I have to say, as wonderful as I find the best of Mamet's creative writing, even that is somewhat behind what Handke and Hamsun were capable of at their respective heights. And I do think there was also more genuine conviction behind their avowals of genuinely repellent positions; with Mamet there's a good deal of bullshit showmanship, a "Hey, look at me, I'm a conservative now, am I pissing you off yet? How you liking me NOW?" exhibitionism that's become part and parcel of the new rightie new media sideshow, of which Andrew Klavan is such a delightful example.

You know, if Mamet had come out espousing the virtues of Whitaker Chambers, of Koestler, or some such, that would have been one thing. But to profess to care somewhat about the English language, and about good writing, and then turn around and endorse an incompetent not-even-hack like Thomas Sowell; well, there's giving the shell game away right before your eyes. Not that I don't think Mamet believes that he believes all the nonsense he spouting.


@David Ehrenstein: Is it fair (or accurate) to say that Mamet "cribbed" from Terrence Rattigan's THE WINSLOW BOY? He adapted the play, and gave credit where it was due. Are you referring to how good a job he did with it? I saw it years and years ago and thought it was pretty good, hopelessly square and outside the Mamet wheelhouse, but with some fine performances and involving bits.

Anyway, Mamet's work has meant a lot to me over the years. I think he's actually pretty underrated as a director of films. There's great, cinematic stuff in movies like HOUSE OF GAMES, SPARTAN, and HOMICIDE (maybe his most personal film and also greatest?) And though THE EDGE may not be great exactly, I sometimes think of Anthony Hopkins and Alec Baldwin out there in the woods with the bear and I smile. I don't plan on reading his new book.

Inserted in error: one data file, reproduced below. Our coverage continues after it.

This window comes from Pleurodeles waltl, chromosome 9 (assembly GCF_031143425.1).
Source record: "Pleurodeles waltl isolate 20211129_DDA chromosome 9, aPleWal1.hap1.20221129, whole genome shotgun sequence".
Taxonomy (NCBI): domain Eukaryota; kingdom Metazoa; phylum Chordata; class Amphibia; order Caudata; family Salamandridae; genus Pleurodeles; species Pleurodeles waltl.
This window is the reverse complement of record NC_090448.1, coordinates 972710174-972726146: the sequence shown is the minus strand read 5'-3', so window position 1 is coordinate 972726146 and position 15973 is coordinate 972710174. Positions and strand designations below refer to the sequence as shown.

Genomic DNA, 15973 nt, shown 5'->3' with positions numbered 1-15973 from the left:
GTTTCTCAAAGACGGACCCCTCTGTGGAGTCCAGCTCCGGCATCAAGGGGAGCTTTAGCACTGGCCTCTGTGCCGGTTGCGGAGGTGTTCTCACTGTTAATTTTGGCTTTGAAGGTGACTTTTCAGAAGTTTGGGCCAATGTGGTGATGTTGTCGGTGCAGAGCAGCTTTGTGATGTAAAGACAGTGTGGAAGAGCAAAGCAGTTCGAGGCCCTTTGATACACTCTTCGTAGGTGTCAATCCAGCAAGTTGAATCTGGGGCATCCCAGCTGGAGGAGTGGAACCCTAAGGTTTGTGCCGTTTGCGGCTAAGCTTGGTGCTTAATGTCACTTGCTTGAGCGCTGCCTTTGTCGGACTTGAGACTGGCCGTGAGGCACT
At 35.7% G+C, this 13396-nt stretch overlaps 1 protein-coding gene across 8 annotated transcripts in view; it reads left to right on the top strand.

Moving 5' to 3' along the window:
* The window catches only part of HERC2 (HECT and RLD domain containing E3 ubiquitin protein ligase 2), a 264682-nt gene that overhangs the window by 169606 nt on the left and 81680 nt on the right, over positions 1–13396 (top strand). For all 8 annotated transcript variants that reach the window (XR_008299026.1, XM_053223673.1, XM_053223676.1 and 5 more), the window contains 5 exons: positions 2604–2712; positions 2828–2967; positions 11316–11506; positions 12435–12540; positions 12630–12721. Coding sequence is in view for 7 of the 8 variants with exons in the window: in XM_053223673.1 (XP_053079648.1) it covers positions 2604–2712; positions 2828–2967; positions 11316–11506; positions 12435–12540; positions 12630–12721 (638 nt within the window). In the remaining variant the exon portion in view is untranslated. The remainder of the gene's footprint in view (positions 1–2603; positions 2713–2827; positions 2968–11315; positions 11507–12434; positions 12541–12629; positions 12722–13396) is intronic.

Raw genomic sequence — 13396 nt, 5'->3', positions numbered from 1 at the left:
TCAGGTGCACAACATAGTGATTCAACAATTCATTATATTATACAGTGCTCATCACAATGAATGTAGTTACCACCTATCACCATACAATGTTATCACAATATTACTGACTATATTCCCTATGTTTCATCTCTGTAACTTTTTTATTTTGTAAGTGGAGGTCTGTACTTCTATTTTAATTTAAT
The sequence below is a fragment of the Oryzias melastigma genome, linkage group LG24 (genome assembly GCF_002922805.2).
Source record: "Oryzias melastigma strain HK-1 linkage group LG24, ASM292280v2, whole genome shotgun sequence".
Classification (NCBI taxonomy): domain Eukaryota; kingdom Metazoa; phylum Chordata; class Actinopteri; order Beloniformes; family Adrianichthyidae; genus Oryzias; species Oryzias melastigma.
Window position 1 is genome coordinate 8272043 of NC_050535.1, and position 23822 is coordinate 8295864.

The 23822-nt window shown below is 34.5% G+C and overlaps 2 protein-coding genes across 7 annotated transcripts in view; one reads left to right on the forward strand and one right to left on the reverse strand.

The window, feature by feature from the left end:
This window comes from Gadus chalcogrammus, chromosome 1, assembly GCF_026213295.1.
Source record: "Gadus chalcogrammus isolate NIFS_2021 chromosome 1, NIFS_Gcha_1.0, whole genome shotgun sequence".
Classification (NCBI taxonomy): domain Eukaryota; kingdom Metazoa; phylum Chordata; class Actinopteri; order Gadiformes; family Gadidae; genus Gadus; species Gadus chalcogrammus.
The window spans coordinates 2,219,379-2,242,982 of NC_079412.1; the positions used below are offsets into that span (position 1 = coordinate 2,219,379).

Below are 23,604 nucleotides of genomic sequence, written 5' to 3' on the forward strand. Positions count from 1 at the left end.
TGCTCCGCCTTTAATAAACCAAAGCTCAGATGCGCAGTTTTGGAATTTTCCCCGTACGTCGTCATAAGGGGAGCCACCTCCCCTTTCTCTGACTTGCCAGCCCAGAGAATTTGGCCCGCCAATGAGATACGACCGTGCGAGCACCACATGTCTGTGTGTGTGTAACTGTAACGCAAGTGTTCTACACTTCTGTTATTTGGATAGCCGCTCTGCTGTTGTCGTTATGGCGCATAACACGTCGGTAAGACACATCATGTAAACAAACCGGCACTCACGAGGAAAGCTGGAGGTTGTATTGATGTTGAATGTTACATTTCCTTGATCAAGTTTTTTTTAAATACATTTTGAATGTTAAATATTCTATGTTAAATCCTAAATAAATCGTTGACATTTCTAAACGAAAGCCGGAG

David Ehrenstein

It is the height of laziness (to be polite about it) to "adapt" a perfect play.

The "virtues" of Whittaker Chambers elude me. There is no virute among vengeful closet queens -- and that includes the object of his affection Alger Hiss.


Though I still haven't read this "Secret Knowledge", I'd like to point out that Mamet has stated in several pieces of writing that he does not approve of intentional, political art. So, for whatever political rhetoric he may involve himself in, rest assured that his plays should remain as consciously unencumbered (lest he wish, for shame, to be branded a hypocrite).

I was actually reading today from his previous book, THEATRE, where he states the following opinion: